4_stars

Book Reviews

Crow Country by Mark Cocker

 

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What da cover says:   One night Mark Cocker followed the roiling, deafening flock of rooks and jackdaws which regularly passed over his Norfolk home on their way to roost in the Yare valley. From the moment he watched the multitudes blossom as a mysterious dark flower above the night woods, these gloriously commonplace birds were unsheathed entirely from their ordinariness. They became for Cocker a fixation and a way of life. Cocker goes in search of them, journeying from the cavernous, deadened heartland of South England to the hills of Dumfriesshire, experiencing spectacular failures alongside magical successes and epiphanies. Step by step he uncovers the complexities of the birds’ inner lives, the unforeseen richness hidden in the raucous crow song he calls ‘our landscape made audible’. Crow Country is a prose poem in a long tradition of English pastoral writing. It is also a reminder that ‘Crow Country’ is not ‘ours’: it is a landscape which we cohabit with thousands of other species, and these richly complex fellowships cannot be valued too highly.

What I says:  My reason for reading this book is that where I work we have a rookery living in a few of our amazing trees, it is quite small, I think about300 birds. I am always walking past the trees looking upwards with me mouth wide open watching them playing together and scaring off Red Kites. I thought it was time to learn a bit more.

This book is not quite what I expected, I thought it was going to just be some info about birds and the authors experiences in watching the birds, it is that and more. There is so much history of the birds included and even on the watchers themselves. This is probably the first book I read that made me realise that nature books tell a story and is not just a source of information.

I have learnt a lot in reading this book, I can now identify the birds and know some of the things they do. During the winter months I am looking forward to being at work as dusk arrives, I will be out watching to see them do their roosting flights. (I have since seen this, truly amazing spectacle.)

A fantastic book that I really enjoyed reading.

4_stars

Book Reviews

Freaks I’ve Met by Donald Jans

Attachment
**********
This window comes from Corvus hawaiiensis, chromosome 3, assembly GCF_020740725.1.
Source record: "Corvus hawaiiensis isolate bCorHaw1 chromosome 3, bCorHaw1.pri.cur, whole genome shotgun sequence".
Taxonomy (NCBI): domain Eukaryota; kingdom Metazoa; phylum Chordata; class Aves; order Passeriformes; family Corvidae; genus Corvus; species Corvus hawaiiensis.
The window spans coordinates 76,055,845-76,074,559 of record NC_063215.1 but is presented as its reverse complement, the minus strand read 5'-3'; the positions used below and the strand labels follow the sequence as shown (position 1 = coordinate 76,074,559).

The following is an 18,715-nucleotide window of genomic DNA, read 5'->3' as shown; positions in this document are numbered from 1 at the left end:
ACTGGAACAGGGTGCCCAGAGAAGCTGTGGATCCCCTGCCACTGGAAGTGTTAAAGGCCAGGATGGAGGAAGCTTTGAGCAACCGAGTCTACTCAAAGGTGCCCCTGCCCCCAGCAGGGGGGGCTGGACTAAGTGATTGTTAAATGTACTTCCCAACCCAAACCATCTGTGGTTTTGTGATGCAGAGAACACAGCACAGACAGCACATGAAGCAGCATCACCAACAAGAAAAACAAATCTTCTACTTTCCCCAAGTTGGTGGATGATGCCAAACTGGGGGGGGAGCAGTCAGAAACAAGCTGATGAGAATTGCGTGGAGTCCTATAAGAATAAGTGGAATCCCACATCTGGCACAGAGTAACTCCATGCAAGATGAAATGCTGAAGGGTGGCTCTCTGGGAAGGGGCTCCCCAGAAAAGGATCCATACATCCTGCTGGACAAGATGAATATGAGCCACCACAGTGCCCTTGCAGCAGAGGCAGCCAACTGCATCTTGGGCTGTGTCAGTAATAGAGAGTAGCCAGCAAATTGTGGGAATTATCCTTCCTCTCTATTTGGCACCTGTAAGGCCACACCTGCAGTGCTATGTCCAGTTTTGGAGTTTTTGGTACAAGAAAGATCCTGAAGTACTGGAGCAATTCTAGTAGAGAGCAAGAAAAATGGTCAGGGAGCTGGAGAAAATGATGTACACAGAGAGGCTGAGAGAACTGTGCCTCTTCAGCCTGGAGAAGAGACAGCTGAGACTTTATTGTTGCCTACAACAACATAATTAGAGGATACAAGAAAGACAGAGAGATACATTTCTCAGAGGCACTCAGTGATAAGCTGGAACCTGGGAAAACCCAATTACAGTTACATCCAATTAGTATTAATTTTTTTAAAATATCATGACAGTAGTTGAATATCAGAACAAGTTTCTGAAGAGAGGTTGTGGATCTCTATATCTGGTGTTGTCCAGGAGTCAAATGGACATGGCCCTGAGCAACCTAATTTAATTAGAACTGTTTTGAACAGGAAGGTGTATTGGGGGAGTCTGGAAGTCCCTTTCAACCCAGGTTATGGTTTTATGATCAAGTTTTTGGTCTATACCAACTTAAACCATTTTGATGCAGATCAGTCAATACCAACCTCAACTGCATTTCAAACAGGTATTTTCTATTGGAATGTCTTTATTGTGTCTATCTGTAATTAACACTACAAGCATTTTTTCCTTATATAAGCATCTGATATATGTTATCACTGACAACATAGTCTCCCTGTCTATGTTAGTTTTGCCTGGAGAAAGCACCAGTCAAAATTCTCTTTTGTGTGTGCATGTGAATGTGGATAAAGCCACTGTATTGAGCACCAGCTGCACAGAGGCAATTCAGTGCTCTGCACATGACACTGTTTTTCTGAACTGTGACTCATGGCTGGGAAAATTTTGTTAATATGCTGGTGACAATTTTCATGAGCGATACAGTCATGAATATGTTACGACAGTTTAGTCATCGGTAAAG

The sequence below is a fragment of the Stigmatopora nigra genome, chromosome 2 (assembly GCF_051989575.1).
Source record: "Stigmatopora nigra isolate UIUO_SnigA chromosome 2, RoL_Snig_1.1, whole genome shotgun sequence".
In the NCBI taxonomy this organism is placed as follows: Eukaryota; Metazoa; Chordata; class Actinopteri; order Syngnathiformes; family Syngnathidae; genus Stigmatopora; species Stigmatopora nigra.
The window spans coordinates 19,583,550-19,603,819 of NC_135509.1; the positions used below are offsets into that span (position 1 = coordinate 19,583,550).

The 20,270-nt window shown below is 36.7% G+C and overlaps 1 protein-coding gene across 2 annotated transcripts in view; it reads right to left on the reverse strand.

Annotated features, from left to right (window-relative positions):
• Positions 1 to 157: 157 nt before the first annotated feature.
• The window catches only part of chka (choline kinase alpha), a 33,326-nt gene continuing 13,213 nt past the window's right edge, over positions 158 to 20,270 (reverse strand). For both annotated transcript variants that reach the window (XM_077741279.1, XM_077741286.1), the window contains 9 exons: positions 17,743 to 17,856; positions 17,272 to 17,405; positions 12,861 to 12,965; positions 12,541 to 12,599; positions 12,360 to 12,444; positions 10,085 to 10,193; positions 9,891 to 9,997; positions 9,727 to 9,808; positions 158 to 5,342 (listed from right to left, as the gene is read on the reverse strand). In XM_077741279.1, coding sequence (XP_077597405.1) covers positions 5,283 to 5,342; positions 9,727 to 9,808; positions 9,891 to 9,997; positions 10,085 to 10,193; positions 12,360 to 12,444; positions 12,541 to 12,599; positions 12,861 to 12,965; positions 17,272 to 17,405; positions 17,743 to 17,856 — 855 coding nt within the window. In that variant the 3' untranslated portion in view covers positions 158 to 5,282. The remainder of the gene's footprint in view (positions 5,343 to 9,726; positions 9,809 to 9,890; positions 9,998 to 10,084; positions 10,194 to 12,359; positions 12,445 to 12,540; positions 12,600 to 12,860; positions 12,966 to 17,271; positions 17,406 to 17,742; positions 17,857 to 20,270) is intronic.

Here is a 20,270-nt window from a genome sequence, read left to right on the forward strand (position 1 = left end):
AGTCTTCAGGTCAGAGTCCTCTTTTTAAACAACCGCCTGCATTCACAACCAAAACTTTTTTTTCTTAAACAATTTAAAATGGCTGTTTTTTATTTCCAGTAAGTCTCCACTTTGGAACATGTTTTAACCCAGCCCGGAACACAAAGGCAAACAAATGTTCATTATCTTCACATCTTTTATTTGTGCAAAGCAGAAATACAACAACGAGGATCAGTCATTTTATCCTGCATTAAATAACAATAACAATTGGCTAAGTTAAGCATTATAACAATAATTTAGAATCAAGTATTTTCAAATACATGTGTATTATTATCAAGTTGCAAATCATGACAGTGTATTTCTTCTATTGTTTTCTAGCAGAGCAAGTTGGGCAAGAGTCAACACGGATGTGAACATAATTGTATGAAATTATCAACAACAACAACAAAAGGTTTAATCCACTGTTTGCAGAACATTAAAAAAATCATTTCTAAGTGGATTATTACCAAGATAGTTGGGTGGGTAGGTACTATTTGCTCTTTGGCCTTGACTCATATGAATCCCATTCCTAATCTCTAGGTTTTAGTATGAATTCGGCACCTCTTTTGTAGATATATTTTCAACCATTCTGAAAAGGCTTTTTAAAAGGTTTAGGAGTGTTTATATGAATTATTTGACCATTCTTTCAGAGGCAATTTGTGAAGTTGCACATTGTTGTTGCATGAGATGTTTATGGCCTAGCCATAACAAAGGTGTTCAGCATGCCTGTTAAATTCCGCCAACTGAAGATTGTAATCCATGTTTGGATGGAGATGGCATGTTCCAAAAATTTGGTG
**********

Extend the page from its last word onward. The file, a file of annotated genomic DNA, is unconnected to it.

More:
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What da cover says:   Spokane, Washington, is nearly perfect for most people, but Jack Fitzpatrick is not one of them. Hours after graduation and armed with his final paycheck from his nemesis, Mrs. Pohlkiss, Jack heads for Southern California determined to prove that money does buy happiness. Thanks to a lucky run-in with a talent agent a few weeks earlier, Jack has loftier (and more lucrative) dreams than minimum wage in the basement of Nordstrom’s. But once there, he learns that lofty dreams are a dime a dozen in the City of Angels. Broke, barely scraping by, and hating his life as a temp, L.A. is definitely not what Jack expected. But that doesn’t mean he is going to lay down and give up–not yet. After reading “Best Paying Jobs of 1987” in Newsweek magazine, he decides to go after the only one he thinks he has a shot at: institutional bond broker. Once frustrated that his dazzling lack of experience keeps getting in the way, Jack is ecstatic to land a job at Freedom Capital, a no-name firm with a hire anybody mentality. Pumped to be on his way to his first few million, Jack eagerly engages in the challenged ethics of his new employer. When a series of innocent events lands him in prison, he’s sure things can’t get any worse. He would be wrong. Funny, scathing and over-the-top, “Freaks I’ve Met” is an adventure so unlike any other, it must be totally true.

What I says:   I’m not that sure where I stand with this book, the issue is probably down to me trying about 20 times to win a copy of this on the Goodreads Giveaways (RIP to the Goodreads Giveaways) and I never managed to win a copy, in the end I gave up and purchased a copy instead.  So after spending so much time trying to win a copy my hopes for an amazing book had been built quite high.

The book is made up of many short chapters in which you get to meet a lot of odd people or at least they seem odd, a lot are gone before you get the chance to figure them out.  Things then seem to be main character whines, a few freaks make an appearance main character whines some more followed by more freaks, I have to admit I struggled at this repetitiveness.

Then you realise what is going on, Jack, the main character is growing up, getting better at his job and making big decisions, the story then picked up a bit and I got into things more.  The ending, a sort of moral was a nice touch too.

All in all it was a good read, a touch hard going at times but worth giving a go.

3_stars

Book Reviews

The Hatch by Joe Fletcher

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What da cover says:   “I will do such things,” King Lear shouts before the storm, “What they are, yet I know not: but they shall be / The terrors of the earth.”

Drawing upon Edmund Burke’s definition of the sublime—the odd beauty associated with fear and self-preservation; our astonished delight in what destroys, what overpowers and compels us toward darkness—these strange poems mine the sinister fault lines between weird fiction, expressionism, gothic horror, and notions of the absurd, cracking the mundane shell of our given metaphysical order. In the traditions of Nerval, Trakl, Schulz, Tadić, Poe, and contemporaries Aase Berg and Jeff Vandermeer, the wonderful disassociation brought to bear on the reader lies in the conjuring of unprecedented worlds, their myths and logics, their visions and transformations—worlds that resist interpretation almost successfully, and reveal to us the uncanny and nightmarish.

What I says:   This book of poetry/Prose/Flash Fiction is way before it’s time, to fully appreciate this work you need to be living in a dystopian future where the survivors are few, buildings are in ruin and people are a little bit mad.  If you live in that future then great, start reading this book, if that future hasn’t arrived for you yet then still read this book to get you ready.

I am a fan of Rusticles by Rebecca Gransden and this book’s meandering randomness fits in perfectly. One of my favourites in this collection is a poem containing multiple parts, it is about a poet looking through a hole and each time seeing something odd. Each story in Rusticles is a bit like that.